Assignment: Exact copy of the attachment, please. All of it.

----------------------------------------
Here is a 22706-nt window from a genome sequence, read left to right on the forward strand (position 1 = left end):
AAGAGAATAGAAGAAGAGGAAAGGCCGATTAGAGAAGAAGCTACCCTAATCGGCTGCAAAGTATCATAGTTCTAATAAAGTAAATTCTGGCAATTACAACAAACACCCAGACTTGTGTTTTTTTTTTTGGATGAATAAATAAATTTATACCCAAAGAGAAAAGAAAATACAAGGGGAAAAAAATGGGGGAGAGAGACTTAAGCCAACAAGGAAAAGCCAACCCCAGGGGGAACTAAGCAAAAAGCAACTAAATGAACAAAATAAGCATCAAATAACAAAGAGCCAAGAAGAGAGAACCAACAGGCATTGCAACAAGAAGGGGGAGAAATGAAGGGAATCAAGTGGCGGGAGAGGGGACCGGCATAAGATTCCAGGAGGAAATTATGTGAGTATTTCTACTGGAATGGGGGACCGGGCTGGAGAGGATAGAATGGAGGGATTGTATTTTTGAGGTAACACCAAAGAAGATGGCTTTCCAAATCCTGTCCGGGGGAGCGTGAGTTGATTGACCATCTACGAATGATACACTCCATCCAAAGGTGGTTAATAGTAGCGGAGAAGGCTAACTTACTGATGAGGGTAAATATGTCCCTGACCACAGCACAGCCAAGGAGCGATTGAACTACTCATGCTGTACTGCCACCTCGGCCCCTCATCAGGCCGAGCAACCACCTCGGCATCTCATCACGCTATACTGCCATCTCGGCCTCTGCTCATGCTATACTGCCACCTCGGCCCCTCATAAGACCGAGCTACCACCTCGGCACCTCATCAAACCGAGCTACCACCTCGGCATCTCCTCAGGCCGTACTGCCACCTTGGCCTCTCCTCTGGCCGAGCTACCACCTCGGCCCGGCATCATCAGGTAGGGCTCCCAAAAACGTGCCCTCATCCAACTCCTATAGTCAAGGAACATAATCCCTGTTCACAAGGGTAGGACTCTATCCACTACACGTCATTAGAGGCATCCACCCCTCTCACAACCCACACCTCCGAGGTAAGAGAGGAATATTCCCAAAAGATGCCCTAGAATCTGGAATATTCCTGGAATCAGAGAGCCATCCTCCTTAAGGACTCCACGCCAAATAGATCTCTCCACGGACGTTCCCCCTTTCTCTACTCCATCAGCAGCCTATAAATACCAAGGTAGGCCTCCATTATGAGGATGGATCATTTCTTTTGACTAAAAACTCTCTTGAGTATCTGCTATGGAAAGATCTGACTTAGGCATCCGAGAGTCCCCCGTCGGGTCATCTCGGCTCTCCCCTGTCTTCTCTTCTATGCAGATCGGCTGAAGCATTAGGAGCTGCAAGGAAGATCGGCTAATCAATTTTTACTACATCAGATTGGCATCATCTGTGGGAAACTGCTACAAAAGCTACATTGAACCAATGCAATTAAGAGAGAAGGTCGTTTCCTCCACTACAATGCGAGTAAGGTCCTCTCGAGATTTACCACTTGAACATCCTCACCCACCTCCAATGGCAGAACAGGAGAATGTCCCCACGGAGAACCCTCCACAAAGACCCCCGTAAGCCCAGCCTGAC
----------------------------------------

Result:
Here is a 22706-nt window from a genome sequence, read left to right on the forward strand (position 1 = left end):
AAGAGAATAGAAGAAGAGGAAAGGCCGATTAGAGAAGAAGCTACCCTAATCGGCTGCAAAGTATCATAGTTCTAATAAAGTAAATTCTGGCAATTACAACAAACACCCAGACTTGTGTTTTTTTTTTTGGATGAATAAATAAATTTATACCCAAAGAGAAAAGAAAATACAAGGGGAAAAAAATGGGGGAGAGAGACTTAAGCCAACAAGGAAAAGCCAACCCCAGGGGGAACTAAGCAAAAAGCAACTAAATGAACAAAATAAGCATCAAATAACAAAGAGCCAAGAAGAGAGAACCAACAGGCATTGCAACAAGAAGGGGGAGAAATGAAGGGAATCAAGTGGCGGGAGAGGGGACCGGCATAAGATTCCAGGAGGAAATTATGTGAGTATTTCTACTGGAATGGGGGACCGGGCTGGAGAGGATAGAATGGAGGGATTGTATTTTTGAGGTAACACCAAAGAAGATGGCTTTCCAAATCCTGTCCGGGGGAGCGTGAGTTGATTGACCATCTACGAATGATACACTCCATCCAAAGGTGGTTAATAGTAGCGGAGAAGGCTAACTTACTGATGAGGGTAAATATGTCCCTGACCACAGCACAGCCAAGGAGCGATTGAACTACTCATGCTGTACTGCCACCTCGGCCCCTCATCAGGCCGAGCAACCACCTCGGCATCTCATCACGCTATACTGCCATCTCGGCCTCTGCTCATGCTATACTGCCACCTCGGCCCCTCATAAGACCGAGCTACCACCTCGGCACCTCATCAAACCGAGCTACCACCTCGGCATCTCCTCAGGCCGTACTGCCACCTTGGCCTCTCCTCTGGCCGAGCTACCACCTCGGCCCGGCATCATCAGGTAGGGCTCCCAAAAACGTGCCCTCATCCAACTCCTATAGTCAAGGAACATAATCCCTGTTCACAAGGGTAGGACTCTATCCACTACACGTCATTAGAGGCATCCACCCCTCTCACAACCCACACCTCCGAGGTAAGAGAGGAATATTCCCAAAAGATGCCCTAGAATCTGGAATATTCCTGGAATCAGAGAGCCATCCTCCTTAAGGACTCCACGCCAAATAGATCTCTCCACGGACGTTCCCCCTTTCTCTACTCCATCAGCAGCCTATAAATACCAAGGTAGGCCTCCATTATGAGGATGGATCATTTCTTTTGACTAAAAACTCTCTTGAGTATCTGCTATGGAAAGATCTGACTTAGGCATCCGAGAGTCCCCCGTCGGGTCATCTCGGCTCTCCCCTGTCTTCTCTTCTATGCAGATCGGCTGAAGCATTAGGAGCTGCAAGGAAGATCGGCTAATCAATTTTTACTACATCAGATTGGCATCATCTGTGGGAAACTGCTACAAAAGCTACATTGAACCAATGCAATTAAGAGAGAAGGTCGTTTCCTCCACTACAATGCGAGTAAGGTCCTCTCGAGATTTACCACTTGAACATCCTCACCCACCTCCAATGGCAGAACAGGAGAATGTCCCCACGGAGAACCCTCCACAAAGACCCCCGTAAGCCCAGCCTGAC